The purpose of the study was to analyze the racial achievement gap between high schools that had a one-to-one technology program and schools without this program. Minnesota Comprehensive Assessment reading and math data were collected on 20 Minnesota high schools, 10 with a one-to-one program and 10 without for the 2016-2018 school years. Along with math and reading proficiency data for the 20 schools, achievement gaps were calculated for each school and averaged for each group of schools for the three years studied. Data was collected from a publicly available resource, the Minnesota Department of Education Report Card website. The findings of the study demonstrated that there were no statistically significant differences in the racial achievement gaps between schools that had a one-to-one technology program and schools that did not have a one-to-one technology program.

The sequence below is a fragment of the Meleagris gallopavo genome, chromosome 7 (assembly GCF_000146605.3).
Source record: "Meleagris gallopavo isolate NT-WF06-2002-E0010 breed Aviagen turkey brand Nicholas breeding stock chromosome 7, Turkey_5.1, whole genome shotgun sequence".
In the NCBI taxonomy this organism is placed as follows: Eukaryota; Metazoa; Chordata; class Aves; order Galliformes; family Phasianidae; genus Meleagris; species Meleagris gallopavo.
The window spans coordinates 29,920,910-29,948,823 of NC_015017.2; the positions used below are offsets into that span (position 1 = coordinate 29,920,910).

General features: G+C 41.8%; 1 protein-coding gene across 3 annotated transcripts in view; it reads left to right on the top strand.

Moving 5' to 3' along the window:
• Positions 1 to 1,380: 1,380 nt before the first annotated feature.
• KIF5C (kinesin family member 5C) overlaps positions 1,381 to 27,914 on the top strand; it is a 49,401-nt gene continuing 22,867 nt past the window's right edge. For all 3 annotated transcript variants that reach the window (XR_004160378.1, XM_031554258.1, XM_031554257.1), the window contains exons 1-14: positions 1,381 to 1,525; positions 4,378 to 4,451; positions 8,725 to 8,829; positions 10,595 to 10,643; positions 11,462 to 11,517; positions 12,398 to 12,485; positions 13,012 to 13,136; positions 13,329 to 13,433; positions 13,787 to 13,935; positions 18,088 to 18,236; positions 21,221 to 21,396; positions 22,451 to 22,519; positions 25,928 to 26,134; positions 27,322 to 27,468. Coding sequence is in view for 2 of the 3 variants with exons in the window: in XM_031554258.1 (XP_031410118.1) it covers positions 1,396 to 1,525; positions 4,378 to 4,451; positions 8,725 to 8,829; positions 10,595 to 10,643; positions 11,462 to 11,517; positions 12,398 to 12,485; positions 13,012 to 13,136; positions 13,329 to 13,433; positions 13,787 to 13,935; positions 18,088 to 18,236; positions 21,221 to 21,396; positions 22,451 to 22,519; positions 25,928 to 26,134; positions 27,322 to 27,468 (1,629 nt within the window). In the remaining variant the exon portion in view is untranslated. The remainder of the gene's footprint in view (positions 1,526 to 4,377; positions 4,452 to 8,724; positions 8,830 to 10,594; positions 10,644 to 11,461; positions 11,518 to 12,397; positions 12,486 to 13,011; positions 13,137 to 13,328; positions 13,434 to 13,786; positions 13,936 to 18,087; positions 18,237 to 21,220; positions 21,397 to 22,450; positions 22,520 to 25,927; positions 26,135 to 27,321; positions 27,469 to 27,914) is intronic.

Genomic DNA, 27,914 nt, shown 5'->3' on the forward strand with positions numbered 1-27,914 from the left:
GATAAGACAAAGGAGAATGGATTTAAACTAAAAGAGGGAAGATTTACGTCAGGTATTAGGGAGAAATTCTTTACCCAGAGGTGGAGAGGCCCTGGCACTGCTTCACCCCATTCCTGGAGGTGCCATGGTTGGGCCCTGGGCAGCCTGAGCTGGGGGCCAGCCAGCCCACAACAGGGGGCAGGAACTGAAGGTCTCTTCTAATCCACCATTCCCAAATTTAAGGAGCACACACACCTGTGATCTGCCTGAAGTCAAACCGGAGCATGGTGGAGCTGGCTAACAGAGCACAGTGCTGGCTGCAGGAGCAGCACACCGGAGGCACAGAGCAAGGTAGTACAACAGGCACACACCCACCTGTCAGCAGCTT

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Anderson, J. W. (2019). The Impact of One-to-One Technology Initiatives on the Racial Achievement Gap in the High School Setting. [Doctoral dissertation, Bethel University]. Spark Repository. https://spark.bethel.edu/etd/26